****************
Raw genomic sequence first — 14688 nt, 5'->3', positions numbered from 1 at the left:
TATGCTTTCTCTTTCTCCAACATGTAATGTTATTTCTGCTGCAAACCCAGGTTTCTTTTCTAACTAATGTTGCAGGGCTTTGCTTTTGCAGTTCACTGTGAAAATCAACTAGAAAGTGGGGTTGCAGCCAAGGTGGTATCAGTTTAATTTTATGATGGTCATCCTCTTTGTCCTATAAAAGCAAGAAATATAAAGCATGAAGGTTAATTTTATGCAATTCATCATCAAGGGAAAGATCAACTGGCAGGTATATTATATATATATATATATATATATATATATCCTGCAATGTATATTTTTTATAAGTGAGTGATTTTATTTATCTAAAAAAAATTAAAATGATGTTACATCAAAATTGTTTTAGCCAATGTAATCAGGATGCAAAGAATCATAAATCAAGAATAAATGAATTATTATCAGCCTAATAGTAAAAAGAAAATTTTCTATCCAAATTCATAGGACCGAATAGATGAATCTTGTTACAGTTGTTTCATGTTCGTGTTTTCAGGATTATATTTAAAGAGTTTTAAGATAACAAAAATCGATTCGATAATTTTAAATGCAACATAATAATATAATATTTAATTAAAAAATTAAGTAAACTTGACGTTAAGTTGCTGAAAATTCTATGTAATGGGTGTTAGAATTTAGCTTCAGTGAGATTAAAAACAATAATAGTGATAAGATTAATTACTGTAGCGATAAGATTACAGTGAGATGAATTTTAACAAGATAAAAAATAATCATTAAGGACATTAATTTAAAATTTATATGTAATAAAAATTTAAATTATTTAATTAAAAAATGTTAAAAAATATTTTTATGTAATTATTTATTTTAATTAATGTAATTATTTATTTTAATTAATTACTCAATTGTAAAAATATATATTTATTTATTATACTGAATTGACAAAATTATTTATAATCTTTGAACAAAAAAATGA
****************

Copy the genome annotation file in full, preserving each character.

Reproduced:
Raw genomic sequence first — 14688 nt, 5'->3', positions numbered from 1 at the left:
TATGCTTTCTCTTTCTCCAACATGTAATGTTATTTCTGCTGCAAACCCAGGTTTCTTTTCTAACTAATGTTGCAGGGCTTTGCTTTTGCAGTTCACTGTGAAAATCAACTAGAAAGTGGGGTTGCAGCCAAGGTGGTATCAGTTTAATTTTATGATGGTCATCCTCTTTGTCCTATAAAAGCAAGAAATATAAAGCATGAAGGTTAATTTTATGCAATTCATCATCAAGGGAAAGATCAACTGGCAGGTATATTATATATATATATATATATATATATATATCCTGCAATGTATATTTTTTATAAGTGAGTGATTTTATTTATCTAAAAAAAATTAAAATGATGTTACATCAAAATTGTTTTAGCCAATGTAATCAGGATGCAAAGAATCATAAATCAAGAATAAATGAATTATTATCAGCCTAATAGTAAAAAGAAAATTTTCTATCCAAATTCATAGGACCGAATAGATGAATCTTGTTACAGTTGTTTCATGTTCGTGTTTTCAGGATTATATTTAAAGAGTTTTAAGATAACAAAAATCGATTCGATAATTTTAAATGCAACATAATAATATAATATTTAATTAAAAAATTAAGTAAACTTGACGTTAAGTTGCTGAAAATTCTATGTAATGGGTGTTAGAATTTAGCTTCAGTGAGATTAAAAACAATAATAGTGATAAGATTAATTACTGTAGCGATAAGATTACAGTGAGATGAATTTTAACAAGATAAAAAATAATCATTAAGGACATTAATTTAAAATTTATATGTAATAAAAATTTAAATTATTTAATTAAAAAATGTTAAAAAATATTTTTATGTAATTATTTATTTTAATTAATGTAATTATTTATTTTAATTAATTACTCAATTGTAAAAATATATATTTATTTATTATACTGAATTGACAAAATTATTTATAATCTTTGAACAAAAAAATGA